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Archive for Friday, April 2, 2010

Students benefit from federal loan overhaul

April 2, 2010

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— Tucked inside the health care reform law is significant financial relief for the millions of students who borrow to obtain a higher education.

No longer will private lenders play the middleman in federal student loan transactions. As of July, all new federal loans will come directly from the U.S. Department of Education.

This doesn’t mean that private-sector student loans will go away. Many students use the higher-priced loans to bridge the gap between the annual limits for federal loans and the cost of college.

But I doubt many students care who issues their loans. They’ll still be stuck in debt bondage for decades. From 2000 to 2009, the amount of outstanding federal student loans alone more than quadrupled, from about $149 billion to about $630 billion, the nonpartisan Congressional Budget Office found.

Still, there is something to trumpet about the provisions directed at higher education.

The federal Pell Grant program will get a badly needed financial boost. The Obama administration says the new law pumps more than $40 billion into this program, which provides need-based grants to low-income undergraduates and certain post-baccalaureate students.

Starting in 2013, the award will add on a cost-of-living increase, raising the maximum from $5,550 to $5,975, according to CBO estimates.

What really excites me are additional funds for community colleges, historically black colleges and other institutions that serve minorities. Community colleges are expected to get $2 billion over four years. Minority and historically black colleges and universities will get $2.55 billion.

“I have seen firsthand the power of community colleges to change lives and serve as a gateway to opportunity for students at all stages of their lives and careers,” said Jill Biden, the wife of Vice President Joe Biden and an English instructor at Northern Virginia Community College.

I’ve advocated for a while that when faced with high education costs, students and their parents should not rule out a community college. It’s an affordable way to get two years of study.

I want to note another news event that put a light on student loans. The U.S. Supreme Court recently handed down a decision that some might read as allowing them to get rid of student loan debt by filing for bankruptcy protection.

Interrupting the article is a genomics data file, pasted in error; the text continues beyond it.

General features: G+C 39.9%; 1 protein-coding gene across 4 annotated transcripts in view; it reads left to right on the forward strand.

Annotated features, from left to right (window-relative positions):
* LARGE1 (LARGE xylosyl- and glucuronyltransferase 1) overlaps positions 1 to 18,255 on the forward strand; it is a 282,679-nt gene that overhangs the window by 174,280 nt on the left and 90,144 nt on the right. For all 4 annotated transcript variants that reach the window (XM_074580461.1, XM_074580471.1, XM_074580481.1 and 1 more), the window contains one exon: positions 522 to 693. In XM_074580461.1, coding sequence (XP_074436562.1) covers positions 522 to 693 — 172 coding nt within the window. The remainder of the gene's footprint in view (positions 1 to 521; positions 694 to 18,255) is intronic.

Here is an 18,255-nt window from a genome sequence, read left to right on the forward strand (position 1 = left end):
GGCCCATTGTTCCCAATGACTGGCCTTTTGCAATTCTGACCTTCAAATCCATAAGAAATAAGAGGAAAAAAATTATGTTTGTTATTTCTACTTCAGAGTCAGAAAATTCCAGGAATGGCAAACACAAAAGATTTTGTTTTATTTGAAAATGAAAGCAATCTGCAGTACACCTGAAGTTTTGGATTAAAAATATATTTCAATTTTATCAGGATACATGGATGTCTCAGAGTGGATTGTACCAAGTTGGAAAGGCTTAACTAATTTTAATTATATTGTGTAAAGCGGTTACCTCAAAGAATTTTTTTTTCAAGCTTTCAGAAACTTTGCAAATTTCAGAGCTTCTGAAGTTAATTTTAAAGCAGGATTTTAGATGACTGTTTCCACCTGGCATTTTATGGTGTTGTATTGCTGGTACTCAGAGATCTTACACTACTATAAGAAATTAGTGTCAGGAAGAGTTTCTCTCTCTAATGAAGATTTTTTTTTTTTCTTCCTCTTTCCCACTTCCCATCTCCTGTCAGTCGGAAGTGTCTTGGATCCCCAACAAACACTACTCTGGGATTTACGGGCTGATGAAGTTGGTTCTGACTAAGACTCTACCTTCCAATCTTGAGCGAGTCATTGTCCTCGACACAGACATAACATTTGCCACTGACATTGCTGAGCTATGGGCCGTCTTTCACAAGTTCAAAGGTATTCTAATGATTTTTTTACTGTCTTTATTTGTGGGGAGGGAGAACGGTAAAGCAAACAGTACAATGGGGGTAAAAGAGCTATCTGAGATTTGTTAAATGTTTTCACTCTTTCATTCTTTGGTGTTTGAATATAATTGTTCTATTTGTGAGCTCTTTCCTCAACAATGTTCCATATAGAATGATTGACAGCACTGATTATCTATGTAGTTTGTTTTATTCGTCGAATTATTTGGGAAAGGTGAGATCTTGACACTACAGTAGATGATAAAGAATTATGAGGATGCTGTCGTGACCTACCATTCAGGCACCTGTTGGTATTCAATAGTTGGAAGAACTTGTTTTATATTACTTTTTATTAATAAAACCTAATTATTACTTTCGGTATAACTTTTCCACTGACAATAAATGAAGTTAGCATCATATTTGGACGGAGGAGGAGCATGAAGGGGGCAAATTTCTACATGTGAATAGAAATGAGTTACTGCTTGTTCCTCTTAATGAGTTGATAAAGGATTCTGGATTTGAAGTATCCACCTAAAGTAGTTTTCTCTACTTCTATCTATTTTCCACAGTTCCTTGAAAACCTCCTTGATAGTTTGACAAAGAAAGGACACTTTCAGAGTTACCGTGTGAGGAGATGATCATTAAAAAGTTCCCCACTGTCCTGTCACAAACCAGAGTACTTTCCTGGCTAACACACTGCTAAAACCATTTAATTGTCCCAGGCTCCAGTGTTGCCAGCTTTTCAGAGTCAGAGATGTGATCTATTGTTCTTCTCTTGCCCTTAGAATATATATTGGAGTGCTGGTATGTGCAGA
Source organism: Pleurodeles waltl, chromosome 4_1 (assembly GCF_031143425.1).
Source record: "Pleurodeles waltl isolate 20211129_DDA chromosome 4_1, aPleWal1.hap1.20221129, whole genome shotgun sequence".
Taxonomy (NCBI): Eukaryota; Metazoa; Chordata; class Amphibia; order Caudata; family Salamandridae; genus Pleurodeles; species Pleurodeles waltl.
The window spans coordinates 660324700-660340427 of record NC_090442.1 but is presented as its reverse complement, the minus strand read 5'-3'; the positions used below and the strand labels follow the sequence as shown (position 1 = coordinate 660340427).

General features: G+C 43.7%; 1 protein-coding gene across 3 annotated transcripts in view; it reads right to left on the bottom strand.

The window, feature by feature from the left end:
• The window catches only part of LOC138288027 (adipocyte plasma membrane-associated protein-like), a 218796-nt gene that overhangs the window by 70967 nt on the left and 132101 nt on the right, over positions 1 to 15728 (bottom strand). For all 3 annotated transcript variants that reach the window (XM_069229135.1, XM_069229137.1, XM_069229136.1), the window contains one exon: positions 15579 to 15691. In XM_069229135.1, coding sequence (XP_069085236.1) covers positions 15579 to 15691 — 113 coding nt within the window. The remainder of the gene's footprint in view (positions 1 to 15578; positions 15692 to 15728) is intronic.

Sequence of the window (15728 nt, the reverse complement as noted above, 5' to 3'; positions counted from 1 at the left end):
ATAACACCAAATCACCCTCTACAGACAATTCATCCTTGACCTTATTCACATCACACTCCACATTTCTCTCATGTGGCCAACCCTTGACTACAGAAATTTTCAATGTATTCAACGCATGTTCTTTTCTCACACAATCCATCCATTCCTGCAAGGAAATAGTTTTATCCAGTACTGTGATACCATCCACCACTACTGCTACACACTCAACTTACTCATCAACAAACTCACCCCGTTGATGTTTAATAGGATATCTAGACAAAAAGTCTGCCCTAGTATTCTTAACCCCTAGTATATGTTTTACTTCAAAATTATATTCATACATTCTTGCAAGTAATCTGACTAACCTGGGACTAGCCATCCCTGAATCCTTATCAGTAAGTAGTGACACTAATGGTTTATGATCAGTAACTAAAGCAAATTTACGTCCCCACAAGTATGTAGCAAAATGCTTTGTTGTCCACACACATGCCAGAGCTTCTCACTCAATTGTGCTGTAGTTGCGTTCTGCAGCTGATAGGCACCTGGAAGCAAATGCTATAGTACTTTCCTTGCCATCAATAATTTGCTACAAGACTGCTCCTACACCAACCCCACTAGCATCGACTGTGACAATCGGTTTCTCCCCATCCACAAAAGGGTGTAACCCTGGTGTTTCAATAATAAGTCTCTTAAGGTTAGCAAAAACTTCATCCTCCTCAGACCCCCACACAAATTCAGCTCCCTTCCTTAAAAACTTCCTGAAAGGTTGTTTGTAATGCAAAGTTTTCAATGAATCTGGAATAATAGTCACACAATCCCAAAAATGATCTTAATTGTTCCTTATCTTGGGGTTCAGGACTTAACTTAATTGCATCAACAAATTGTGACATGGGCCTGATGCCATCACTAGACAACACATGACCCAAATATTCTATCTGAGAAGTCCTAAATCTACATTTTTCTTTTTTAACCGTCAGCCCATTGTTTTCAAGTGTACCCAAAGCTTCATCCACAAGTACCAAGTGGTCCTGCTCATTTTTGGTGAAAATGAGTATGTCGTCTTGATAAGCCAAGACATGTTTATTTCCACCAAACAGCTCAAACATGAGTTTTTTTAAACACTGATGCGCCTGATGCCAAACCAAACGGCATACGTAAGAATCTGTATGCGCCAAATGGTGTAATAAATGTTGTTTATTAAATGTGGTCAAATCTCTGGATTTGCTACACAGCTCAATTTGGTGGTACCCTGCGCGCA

Under the Bankruptcy Code, a student loan cannot be discharged unless paying the debt would impose an undue hardship. It’s a hard hurdle to jump.

However, one borrower was able to discharge some of his student loan debt under a Chapter 13 filing without showing hardship. The creditor had failed to object after receiving notice of the proposed plan.

Did this open a window through bankruptcy for debtors struggling with student loan debt?

Not at all, bankruptcy experts say. In this case, the creditor snoozed and lost. It would be “risky” for someone to get a loan discharged without proving hardship, said Juliet M. Moringiello, resident scholar for the American Bankruptcy Institute.

At least, provisions in the health care law will lower the cap on monthly payments for some.

Beginning in 2014, student loan payments under the income-based repayment plan will be capped at no more than 10 percent of a borrower’s discretionary income, the amount of a person’s adjusted gross income that exceeds 150 percent of the poverty line for the borrower’s family size. Currently, payments are capped at 15 percent.

If people keep up their payments, any borrowed amount not paid after 20 years will be forgiven (down from the current 25 years). For public service workers — teachers, nurses and those in military service — the debt is forgiven after 10 years.

In many respects, it was quite appropriate to fold higher education provisions into the health care reform legislation. The financial health of a lot of people has been impacted by the amount of debt they use to get an education.

Comments

SettingTheRecordStraight 4 years, 10 months ago

"As of July, all new federal loans will come directly from the U.S. Department of Education."

The replacement of private industry with direct government involvement continues unabated. Sad.

"...the new law pumps more than $40 billion into this program (Pell grants)."

No surprise. The supposed savings to taxpayers evaporates when the government decides to actually increase spending by $40 billion.

"But I doubt many students care who issues their loans."

What arrogance. This can only be true if we raise up new generations of young people who believe it's right and proper for the government to so blatantly replace entire sectors of our market economy.